Attackers armed with bombs and guns opened fire at outdoor church services at a Nigerian university on Sunday, killing around 20 people as worshippers tried to flee, witnesses and officials said.
A powerful explosion and gunfire rocked Bayero University in the northern city of Kano, with witnesses reporting that two church services were targeted as they were being held outdoors on the campus.
Officials were unable to confirm casualty figures, but an AFP correspondent counted six bullet-riddled bodies near one of the two sites.
At least another dozen bodies could be seen on a roadside by the university, but the exact number was unclear.
Musical instruments and half-eaten meals could be seen at the site of one of the services.
An army spokesman confirmed the attack but could not provide a casualty toll. Lieutenant Iweha Ikedichi told AFP that it appeared the attackers used bombs and gunfire in the assault.
Witnesses said the attackers arrived in a car and two motorcycles, opening fire and throwing homemade bombs, causing a stampede. They said worshippers were gunned down as they sought to flee.
"They first attacked the open-air service outside the faculty of medicine," one witness said. "They threw in explosives and fired shots, causing a stampede among worshippers. They now pursued them, shooting them with guns. ... They also attacked another service at the sporting complex."
There was no immediate claim of responsibility, although the attack was similar to others carried out by the Islamist group Boko Haram.
Boko Haram claimed January 20 attacks in Kano, the largest city in Nigeria's mainly Muslim north, when coordinated bombings and shootings left at least 185 dead in the extremists' deadliest attack yet.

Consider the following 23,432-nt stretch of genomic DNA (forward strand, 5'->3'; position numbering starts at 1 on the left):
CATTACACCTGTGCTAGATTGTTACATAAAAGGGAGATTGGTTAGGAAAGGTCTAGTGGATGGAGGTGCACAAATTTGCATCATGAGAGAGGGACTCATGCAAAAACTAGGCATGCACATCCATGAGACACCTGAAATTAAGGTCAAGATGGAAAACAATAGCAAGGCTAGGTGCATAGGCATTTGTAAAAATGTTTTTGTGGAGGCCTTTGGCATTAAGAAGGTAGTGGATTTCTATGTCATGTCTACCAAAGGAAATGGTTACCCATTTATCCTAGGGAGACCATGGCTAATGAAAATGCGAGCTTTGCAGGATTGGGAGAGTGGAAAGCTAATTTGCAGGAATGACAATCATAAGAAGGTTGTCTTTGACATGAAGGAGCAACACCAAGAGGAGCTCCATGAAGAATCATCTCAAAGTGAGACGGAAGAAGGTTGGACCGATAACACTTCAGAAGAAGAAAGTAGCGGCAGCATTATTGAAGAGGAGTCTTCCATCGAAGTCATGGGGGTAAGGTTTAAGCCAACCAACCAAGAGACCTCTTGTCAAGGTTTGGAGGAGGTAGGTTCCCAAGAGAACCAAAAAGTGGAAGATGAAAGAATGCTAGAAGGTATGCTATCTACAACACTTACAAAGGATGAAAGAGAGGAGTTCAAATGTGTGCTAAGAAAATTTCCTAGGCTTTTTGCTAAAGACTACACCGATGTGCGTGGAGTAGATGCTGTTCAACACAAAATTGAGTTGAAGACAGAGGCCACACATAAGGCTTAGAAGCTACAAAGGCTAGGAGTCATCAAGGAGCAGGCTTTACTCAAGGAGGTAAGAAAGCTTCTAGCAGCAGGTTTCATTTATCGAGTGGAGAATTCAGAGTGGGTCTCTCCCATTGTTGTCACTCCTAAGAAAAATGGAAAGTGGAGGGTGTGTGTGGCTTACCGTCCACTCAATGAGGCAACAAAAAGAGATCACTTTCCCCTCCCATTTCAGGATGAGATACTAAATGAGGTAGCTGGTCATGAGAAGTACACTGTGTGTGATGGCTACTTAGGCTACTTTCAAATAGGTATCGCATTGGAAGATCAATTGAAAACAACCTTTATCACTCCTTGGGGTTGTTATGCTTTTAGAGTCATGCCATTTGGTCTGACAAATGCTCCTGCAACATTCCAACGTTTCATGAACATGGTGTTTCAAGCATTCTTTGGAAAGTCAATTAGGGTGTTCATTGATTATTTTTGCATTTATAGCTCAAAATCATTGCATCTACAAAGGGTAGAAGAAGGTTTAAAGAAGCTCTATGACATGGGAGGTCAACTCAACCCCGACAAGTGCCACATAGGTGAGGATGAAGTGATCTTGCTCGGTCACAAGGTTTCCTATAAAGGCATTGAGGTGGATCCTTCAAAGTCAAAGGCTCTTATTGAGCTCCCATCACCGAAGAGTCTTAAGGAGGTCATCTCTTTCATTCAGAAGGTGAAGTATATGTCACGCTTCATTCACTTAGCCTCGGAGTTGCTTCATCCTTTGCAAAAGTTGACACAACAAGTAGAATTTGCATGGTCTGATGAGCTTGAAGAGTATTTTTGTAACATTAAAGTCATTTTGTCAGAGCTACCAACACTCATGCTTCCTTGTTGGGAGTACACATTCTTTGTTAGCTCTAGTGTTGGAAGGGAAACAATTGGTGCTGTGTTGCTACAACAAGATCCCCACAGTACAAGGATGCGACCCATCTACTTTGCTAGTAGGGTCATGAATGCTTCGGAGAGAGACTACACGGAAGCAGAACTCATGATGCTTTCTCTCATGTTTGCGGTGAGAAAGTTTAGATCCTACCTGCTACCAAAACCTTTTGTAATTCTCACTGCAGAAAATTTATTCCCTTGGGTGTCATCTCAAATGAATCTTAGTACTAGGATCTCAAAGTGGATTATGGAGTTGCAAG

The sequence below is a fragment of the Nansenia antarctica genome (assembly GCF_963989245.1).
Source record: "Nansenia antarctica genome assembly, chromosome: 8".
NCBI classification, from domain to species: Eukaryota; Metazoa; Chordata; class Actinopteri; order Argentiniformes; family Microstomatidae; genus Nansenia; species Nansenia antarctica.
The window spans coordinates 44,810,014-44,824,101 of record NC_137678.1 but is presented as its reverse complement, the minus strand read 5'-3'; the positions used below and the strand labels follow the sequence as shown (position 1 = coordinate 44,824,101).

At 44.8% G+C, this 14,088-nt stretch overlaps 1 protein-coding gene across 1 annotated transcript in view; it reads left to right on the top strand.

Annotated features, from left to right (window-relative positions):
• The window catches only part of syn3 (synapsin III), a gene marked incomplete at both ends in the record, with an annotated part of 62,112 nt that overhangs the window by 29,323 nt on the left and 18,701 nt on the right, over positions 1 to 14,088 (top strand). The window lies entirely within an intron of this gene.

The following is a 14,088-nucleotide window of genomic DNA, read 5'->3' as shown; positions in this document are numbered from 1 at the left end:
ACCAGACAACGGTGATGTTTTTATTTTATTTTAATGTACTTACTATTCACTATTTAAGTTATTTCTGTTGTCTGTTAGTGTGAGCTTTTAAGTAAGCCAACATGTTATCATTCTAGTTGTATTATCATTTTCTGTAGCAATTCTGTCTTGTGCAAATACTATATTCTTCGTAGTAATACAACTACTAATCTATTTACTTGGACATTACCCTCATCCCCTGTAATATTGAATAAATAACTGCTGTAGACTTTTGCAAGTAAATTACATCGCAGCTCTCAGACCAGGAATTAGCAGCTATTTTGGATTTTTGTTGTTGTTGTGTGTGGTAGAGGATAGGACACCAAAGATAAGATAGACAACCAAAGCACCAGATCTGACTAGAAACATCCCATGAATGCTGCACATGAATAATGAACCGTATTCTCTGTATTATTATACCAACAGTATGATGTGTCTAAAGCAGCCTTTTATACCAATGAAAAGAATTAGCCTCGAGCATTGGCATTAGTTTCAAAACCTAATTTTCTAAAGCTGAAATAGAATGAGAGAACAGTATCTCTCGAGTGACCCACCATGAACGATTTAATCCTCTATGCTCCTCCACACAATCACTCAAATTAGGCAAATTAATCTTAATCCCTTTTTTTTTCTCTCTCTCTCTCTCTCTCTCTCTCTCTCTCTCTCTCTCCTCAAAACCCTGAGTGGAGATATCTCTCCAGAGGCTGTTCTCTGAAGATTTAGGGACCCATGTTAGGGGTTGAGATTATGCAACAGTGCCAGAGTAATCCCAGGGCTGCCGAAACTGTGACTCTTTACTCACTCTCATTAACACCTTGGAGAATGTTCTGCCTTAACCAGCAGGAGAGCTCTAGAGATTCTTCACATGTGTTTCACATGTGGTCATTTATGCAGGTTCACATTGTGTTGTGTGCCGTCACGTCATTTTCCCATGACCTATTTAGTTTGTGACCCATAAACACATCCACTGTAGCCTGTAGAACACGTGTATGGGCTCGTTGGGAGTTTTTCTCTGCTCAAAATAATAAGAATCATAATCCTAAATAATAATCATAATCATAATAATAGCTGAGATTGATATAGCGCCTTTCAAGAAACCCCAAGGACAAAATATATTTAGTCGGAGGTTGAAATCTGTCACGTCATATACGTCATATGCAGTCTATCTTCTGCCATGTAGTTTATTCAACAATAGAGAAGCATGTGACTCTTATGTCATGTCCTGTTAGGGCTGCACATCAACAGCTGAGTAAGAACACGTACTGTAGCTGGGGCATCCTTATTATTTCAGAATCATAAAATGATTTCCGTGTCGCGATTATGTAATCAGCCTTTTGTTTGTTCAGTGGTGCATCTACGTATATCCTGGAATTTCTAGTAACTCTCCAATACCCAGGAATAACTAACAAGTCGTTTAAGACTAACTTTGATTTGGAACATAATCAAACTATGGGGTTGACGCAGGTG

On Thursday, bomb attacks at the offices of the ThisDay newspaper in the capital Abuja and the northern city of Kaduna left at least nine people dead.
The group has previously targeted churches, including on Christmas day when at least 44 people were killed in a bombing at a church outside Abuja.
A bombing on Easter Sunday in Kaduna near a church that killed at least 41 people was a stark reminder of the Christmas attacks, but Boko Haram is not known to have claimed it.
Boko Haram's increasingly bloody insurgency has claimed more than 1,000 lives since mid-2009. Police and soldiers have often been the victims of such attacks, although Christians have been targeted as well.
It also claimed responsibility for an August suicide attack at UN headquarters in Abuja which killed at least 25 people.
Nigeria, Africa's most populous nation and largest oil producer, is roughly divided between a mainly Muslim north and a predominantly Christian south.
Boko Haram initially claimed to be fighting for the creation of an Islamic state in Nigeria's north, but its demands and structure have become less clear in recent months.
It is believed to have a number of factions, including those with political motives as well as a hard-core Islamist wing. Criminal groups are also believed to have carried out violence under the guise of Boko Haram.
An attempt at indirect dialogue between the group and the government in March collapsed, with a mediator quitting over leaks to the media and a spokesman for the Islamists saying they could not trust the government.
President Goodluck Jonathan, during a visit Saturday to the newspaper offices in Abuja hit by Thursday's suicide attack, did not answer directly when asked whether dialogue was necessary to stop the violence.
"You may dialogue, you may not dialogue depending on the circumstances," Jonathan told reporters, adding: "But we will exploit every means possible to bring this to an end."
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